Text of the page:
Former Australian prime minister Tony Abbott has defended his decision not to join the “human rights lobby against the tough but probably unavoidable actions taken to end one of the world’s most vicious civil wars which took place in Sri Lanka”, the Australian reported on Monday.
The United Nations has been pushing for an investigation into allegations that up to 40,000 Tamils were killed by Sri Lankan government troops in the final months of fighting in the civil war, which ended in 2009.
In a 3,700 word essay published over the weekend in Quadrant, Mr. Abbott wrote that he was sure former president Mahinda Rajapaksa would have been pleased if Australia did not join the chorus of international criticism.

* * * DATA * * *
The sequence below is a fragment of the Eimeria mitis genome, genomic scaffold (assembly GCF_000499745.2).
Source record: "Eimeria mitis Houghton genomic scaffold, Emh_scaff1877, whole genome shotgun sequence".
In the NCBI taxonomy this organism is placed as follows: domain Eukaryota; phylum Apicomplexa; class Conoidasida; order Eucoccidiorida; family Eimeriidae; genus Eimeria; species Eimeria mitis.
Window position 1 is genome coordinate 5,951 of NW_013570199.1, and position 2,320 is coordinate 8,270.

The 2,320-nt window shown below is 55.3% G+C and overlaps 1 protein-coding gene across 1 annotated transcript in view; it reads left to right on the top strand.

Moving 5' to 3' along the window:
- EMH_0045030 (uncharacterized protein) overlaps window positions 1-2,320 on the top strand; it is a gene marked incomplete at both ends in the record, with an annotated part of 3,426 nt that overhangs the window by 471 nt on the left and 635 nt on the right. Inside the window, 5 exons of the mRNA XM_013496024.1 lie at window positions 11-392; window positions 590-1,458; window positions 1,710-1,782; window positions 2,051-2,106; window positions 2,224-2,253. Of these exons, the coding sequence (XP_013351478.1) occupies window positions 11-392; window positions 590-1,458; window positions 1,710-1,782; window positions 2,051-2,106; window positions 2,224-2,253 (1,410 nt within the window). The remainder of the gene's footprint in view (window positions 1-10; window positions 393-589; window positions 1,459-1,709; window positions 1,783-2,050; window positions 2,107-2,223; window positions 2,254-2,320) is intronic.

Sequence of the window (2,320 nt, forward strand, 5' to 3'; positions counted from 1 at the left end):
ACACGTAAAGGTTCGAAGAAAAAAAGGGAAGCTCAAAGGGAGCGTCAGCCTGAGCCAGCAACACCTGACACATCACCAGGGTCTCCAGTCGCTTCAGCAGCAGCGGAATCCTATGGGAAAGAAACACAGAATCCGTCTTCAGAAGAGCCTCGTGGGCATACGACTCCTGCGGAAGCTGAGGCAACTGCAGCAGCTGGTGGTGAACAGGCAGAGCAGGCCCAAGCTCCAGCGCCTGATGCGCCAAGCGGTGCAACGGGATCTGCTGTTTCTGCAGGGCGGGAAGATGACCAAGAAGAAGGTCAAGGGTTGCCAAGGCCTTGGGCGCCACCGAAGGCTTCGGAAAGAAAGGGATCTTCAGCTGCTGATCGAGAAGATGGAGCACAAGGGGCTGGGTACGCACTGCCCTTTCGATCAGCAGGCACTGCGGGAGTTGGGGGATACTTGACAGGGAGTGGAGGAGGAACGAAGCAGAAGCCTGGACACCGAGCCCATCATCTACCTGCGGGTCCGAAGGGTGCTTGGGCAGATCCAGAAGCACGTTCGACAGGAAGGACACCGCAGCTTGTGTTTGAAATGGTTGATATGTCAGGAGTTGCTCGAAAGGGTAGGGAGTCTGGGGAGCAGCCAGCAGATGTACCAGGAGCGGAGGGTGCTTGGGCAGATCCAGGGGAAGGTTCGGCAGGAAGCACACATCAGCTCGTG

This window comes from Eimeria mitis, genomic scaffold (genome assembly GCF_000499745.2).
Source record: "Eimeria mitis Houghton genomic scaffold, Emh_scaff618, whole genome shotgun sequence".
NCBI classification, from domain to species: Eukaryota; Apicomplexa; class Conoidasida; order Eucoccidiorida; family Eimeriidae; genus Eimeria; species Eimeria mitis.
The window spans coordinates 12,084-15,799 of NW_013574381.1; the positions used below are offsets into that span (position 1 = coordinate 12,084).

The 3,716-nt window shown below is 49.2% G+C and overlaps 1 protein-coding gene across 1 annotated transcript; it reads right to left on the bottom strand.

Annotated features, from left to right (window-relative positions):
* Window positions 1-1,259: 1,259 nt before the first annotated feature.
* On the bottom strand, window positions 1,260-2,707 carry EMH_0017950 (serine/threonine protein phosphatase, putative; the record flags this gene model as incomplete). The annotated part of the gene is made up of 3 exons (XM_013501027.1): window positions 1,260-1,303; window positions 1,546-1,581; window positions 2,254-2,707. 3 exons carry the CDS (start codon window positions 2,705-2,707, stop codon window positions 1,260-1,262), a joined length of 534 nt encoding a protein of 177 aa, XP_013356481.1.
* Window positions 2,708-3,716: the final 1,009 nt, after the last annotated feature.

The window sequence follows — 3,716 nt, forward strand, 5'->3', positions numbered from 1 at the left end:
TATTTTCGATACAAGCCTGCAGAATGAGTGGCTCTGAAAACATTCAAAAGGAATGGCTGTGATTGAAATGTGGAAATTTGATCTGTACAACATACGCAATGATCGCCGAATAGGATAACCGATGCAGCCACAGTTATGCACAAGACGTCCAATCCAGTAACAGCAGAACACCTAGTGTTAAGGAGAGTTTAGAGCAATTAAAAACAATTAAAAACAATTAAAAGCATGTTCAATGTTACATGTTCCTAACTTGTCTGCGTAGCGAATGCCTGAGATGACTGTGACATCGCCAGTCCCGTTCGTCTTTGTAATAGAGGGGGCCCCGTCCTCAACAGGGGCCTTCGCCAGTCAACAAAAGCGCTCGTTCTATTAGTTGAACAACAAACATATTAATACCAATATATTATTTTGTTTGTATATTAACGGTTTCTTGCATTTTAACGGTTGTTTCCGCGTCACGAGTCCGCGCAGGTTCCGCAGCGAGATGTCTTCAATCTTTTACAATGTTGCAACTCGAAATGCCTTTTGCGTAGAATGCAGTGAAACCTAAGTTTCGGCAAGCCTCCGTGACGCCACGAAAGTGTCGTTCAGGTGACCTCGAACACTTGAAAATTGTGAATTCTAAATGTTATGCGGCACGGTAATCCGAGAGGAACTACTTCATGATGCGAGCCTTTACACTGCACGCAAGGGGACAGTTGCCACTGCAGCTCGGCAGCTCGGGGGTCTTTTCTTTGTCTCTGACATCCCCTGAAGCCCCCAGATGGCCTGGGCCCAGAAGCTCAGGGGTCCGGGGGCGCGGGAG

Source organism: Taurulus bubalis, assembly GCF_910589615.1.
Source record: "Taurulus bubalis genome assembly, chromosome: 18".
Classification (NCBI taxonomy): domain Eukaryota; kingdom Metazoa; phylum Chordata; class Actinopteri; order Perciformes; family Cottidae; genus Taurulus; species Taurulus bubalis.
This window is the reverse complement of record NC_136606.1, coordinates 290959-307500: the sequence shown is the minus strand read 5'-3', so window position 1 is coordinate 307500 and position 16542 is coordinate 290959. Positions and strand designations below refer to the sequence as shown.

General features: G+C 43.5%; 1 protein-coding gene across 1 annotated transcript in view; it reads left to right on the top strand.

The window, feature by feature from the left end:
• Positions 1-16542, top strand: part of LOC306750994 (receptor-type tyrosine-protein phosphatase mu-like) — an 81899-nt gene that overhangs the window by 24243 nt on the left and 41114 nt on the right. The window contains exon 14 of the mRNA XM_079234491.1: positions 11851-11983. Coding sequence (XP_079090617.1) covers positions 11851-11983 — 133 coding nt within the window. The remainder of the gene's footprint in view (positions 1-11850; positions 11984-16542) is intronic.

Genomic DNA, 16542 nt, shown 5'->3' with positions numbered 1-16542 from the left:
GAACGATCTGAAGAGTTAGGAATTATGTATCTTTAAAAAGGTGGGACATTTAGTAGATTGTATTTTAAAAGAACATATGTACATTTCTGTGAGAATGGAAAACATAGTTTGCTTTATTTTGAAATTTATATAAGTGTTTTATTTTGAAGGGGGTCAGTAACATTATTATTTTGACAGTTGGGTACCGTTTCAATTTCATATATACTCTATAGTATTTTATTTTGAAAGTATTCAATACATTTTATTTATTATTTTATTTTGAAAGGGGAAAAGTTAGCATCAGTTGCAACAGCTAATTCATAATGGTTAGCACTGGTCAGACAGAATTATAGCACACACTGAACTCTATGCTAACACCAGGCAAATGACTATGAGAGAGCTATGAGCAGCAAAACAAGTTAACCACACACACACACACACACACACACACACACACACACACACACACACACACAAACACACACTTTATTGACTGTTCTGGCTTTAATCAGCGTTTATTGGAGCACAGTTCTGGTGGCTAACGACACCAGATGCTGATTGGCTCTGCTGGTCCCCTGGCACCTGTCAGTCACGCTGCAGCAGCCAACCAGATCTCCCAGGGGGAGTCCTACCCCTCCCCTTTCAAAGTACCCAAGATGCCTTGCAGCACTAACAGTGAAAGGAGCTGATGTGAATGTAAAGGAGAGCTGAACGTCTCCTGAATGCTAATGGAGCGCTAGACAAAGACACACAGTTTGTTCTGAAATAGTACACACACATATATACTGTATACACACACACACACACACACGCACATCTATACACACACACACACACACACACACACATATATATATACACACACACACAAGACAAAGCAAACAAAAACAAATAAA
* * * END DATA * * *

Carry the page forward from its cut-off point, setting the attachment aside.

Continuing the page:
Both countries became even stronger partners in the Abbott government’s most urgent initial task — to end the people-smuggling trade and deaths at sea, he said.
Mr. Abbott acknowledged that his tough boat crackdown, Operation Sovereign Borders, could have foundered on numerous occasions.
Government lawyers had claimed that the operation was beyond power while some senior officials fretted about the consequences for Australia’s relationship with Indonesia.
“But the government simply had to stop the boats — our national interest and our self-respect as a country demanded it,” he wrote.